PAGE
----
Since 1888, OED maintains that the Germanic cognate forms (ON buskr, OHG bush, MDu. busc, bosc) are borrowed from Rom. bosco or LLat. boscum, boscus 'wood', "of which the ulterior source is unknown" (OED). More recently, most sources take the view that the Romance and Late Latin forms are borrowed from Germanic: cf. OFr. bois 'wood (small forest); wood (material)': attested ca. 1100 and said by the dictionary of the Institut de la langue française to be probably borrowed from OFrk. *bŏsk- 'bush' which is reconstructable from OHG & OS busc. The latter is attested in placenames as early as 937, and in OS brâmalbusc 'bramble, blackberry bush' (TLF). The early appearance of the word in Germanic excludes the hypothesis of borrowing from Romance into Germanic. Possibly via ON buskr m. 'bush'.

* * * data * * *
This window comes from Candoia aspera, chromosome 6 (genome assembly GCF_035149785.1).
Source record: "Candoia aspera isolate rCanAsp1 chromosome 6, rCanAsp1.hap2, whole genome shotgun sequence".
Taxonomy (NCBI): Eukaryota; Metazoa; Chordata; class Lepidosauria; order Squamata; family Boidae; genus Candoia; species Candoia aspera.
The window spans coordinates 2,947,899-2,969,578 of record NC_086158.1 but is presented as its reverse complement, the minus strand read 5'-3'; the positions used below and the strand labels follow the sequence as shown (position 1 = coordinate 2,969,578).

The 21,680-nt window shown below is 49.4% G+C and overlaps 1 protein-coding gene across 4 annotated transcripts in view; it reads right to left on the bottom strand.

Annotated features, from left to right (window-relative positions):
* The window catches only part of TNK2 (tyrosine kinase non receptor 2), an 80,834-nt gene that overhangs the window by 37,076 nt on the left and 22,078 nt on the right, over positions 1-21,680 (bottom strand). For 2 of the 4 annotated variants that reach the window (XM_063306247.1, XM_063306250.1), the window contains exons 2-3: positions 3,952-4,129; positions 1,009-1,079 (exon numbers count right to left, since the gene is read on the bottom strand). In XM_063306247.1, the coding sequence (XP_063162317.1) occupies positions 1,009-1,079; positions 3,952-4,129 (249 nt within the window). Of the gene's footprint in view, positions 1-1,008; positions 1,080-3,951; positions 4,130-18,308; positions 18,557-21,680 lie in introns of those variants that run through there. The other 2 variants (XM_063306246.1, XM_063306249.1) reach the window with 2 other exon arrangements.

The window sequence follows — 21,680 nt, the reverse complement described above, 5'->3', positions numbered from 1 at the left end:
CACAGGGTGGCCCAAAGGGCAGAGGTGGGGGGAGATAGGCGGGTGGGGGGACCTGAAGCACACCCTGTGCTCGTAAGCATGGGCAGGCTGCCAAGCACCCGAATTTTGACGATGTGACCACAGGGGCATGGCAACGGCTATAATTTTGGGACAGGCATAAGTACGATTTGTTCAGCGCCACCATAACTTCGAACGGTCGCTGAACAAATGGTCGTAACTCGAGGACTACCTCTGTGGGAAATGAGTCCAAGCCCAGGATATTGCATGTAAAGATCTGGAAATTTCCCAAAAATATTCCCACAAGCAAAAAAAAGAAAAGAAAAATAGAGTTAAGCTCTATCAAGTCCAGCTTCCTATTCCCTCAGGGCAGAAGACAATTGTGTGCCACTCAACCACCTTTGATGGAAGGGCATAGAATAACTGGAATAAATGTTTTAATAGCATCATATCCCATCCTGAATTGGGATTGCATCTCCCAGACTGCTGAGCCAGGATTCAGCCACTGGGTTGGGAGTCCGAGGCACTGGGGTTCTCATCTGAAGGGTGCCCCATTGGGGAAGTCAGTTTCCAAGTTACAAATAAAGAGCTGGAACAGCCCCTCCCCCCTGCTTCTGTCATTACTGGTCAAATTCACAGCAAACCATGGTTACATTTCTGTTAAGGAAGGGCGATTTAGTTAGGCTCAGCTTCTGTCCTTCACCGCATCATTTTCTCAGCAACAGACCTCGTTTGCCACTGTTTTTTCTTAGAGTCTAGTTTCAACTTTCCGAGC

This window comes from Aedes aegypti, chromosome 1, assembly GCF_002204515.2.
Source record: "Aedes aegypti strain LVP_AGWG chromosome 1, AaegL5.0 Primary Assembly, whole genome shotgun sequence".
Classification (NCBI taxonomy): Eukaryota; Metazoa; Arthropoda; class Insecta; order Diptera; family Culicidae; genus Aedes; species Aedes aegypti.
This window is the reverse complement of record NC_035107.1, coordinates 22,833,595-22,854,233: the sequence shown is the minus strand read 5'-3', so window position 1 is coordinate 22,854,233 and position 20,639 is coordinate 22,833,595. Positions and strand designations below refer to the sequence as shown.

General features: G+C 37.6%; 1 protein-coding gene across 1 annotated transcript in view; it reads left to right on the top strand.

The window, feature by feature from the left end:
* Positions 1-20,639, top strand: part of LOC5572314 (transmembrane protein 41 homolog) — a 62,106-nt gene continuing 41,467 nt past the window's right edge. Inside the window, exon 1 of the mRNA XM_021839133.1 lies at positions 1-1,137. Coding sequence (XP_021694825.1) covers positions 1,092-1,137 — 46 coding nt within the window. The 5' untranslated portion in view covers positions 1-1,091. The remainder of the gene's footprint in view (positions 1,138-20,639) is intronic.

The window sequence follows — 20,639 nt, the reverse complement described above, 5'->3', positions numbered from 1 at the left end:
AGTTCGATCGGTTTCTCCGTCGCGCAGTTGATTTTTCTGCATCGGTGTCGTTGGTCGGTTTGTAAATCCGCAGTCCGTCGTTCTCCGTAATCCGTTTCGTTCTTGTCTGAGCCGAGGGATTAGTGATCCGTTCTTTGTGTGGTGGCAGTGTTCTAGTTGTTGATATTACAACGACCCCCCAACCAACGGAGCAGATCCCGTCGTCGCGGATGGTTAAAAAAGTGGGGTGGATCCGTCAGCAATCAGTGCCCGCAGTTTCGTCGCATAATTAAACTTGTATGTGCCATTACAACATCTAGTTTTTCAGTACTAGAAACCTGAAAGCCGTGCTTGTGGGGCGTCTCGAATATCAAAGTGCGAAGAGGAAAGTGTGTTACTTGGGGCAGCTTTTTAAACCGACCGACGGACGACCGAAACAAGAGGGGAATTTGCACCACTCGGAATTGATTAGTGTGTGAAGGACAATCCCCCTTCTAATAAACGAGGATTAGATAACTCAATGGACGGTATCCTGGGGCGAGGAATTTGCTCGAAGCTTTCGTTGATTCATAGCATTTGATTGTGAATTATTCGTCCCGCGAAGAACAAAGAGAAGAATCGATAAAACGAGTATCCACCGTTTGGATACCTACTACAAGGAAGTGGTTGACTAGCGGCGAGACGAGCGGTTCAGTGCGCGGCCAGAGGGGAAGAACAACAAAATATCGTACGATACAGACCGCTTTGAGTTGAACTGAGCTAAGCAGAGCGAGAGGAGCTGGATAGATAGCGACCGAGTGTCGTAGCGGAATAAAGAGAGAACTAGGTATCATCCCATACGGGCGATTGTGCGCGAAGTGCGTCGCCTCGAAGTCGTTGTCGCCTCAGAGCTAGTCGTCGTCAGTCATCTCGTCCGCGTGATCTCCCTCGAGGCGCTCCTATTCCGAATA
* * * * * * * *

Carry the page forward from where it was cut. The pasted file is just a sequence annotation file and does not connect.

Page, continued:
De Vries, Jan (1977). Altnordisches etymologisches Wörterbuch. 3rd ed. Leiden: Brill
Simpson, J., & Weiner, E. S. 1989. Oxford English dictionary. Oxford: Clarendon Press.
Trésors de la langue francaise informatisées. Centre national de ressources techniques et lexiques. http://www.cnrtl.fr/definition/
Robert Farren, PIE culture words collection, 2017
APQ47, APQ49, APQ49
Any ancestors and descendants of the selected element are shown in the graph, but siblings and cousins are not.
The element in question is marked in green.
When the etymological tree is displayed in hierarchical style, the nodes can be repositioned manually only within their level.
(Note that the node configuration is not saved in any way.)
The graph as a whole can be zoomed in on by scrolling and can be enlarged by dragging the right-lower corner.
Left-click on a node or edge to show additional information and links. In some browsers, the graph may be savable as an image when right-clicking on it.
This map shows the etymological links in a geographic context.